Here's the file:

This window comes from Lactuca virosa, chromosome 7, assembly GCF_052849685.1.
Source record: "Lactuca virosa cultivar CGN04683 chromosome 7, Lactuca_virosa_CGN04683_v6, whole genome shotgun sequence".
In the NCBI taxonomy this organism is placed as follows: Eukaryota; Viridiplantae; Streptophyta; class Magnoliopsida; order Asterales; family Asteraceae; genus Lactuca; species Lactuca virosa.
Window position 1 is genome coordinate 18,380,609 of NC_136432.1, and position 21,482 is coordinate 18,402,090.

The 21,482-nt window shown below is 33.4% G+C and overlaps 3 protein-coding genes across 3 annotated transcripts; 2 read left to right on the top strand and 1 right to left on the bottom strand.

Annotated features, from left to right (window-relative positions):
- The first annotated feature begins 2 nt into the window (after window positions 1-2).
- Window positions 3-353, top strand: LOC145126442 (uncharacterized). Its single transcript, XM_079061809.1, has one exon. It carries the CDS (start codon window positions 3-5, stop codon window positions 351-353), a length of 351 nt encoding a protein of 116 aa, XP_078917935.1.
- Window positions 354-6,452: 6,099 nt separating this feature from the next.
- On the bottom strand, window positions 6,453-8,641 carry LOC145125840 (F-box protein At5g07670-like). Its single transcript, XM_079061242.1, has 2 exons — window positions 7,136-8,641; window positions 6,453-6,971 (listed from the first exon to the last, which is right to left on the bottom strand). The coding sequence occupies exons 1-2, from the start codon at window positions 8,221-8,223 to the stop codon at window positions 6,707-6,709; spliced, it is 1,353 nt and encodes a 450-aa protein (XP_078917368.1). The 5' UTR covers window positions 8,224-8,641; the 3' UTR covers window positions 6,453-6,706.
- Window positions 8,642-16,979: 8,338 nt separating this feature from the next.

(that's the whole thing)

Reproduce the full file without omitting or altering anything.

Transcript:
This window comes from Lactuca virosa, chromosome 7, assembly GCF_052849685.1.
Source record: "Lactuca virosa cultivar CGN04683 chromosome 7, Lactuca_virosa_CGN04683_v6, whole genome shotgun sequence".
In the NCBI taxonomy this organism is placed as follows: Eukaryota; Viridiplantae; Streptophyta; class Magnoliopsida; order Asterales; family Asteraceae; genus Lactuca; species Lactuca virosa.
Window position 1 is genome coordinate 18,380,609 of NC_136432.1, and position 21,482 is coordinate 18,402,090.

The 21,482-nt window shown below is 33.4% G+C and overlaps 3 protein-coding genes across 3 annotated transcripts; 2 read left to right on the top strand and 1 right to left on the bottom strand.

Annotated features, from left to right (window-relative positions):
- The first annotated feature begins 2 nt into the window (after window positions 1-2).
- Window positions 3-353, top strand: LOC145126442 (uncharacterized). Its single transcript, XM_079061809.1, has one exon. It carries the CDS (start codon window positions 3-5, stop codon window positions 351-353), a length of 351 nt encoding a protein of 116 aa, XP_078917935.1.
- Window positions 354-6,452: 6,099 nt separating this feature from the next.
- On the bottom strand, window positions 6,453-8,641 carry LOC145125840 (F-box protein At5g07670-like). Its single transcript, XM_079061242.1, has 2 exons — window positions 7,136-8,641; window positions 6,453-6,971 (listed from the first exon to the last, which is right to left on the bottom strand). The coding sequence occupies exons 1-2, from the start codon at window positions 8,221-8,223 to the stop codon at window positions 6,707-6,709; spliced, it is 1,353 nt and encodes a 450-aa protein (XP_078917368.1). The 5' UTR covers window positions 8,224-8,641; the 3' UTR covers window positions 6,453-6,706.
- Window positions 8,642-16,979: 8,338 nt separating this feature from the next.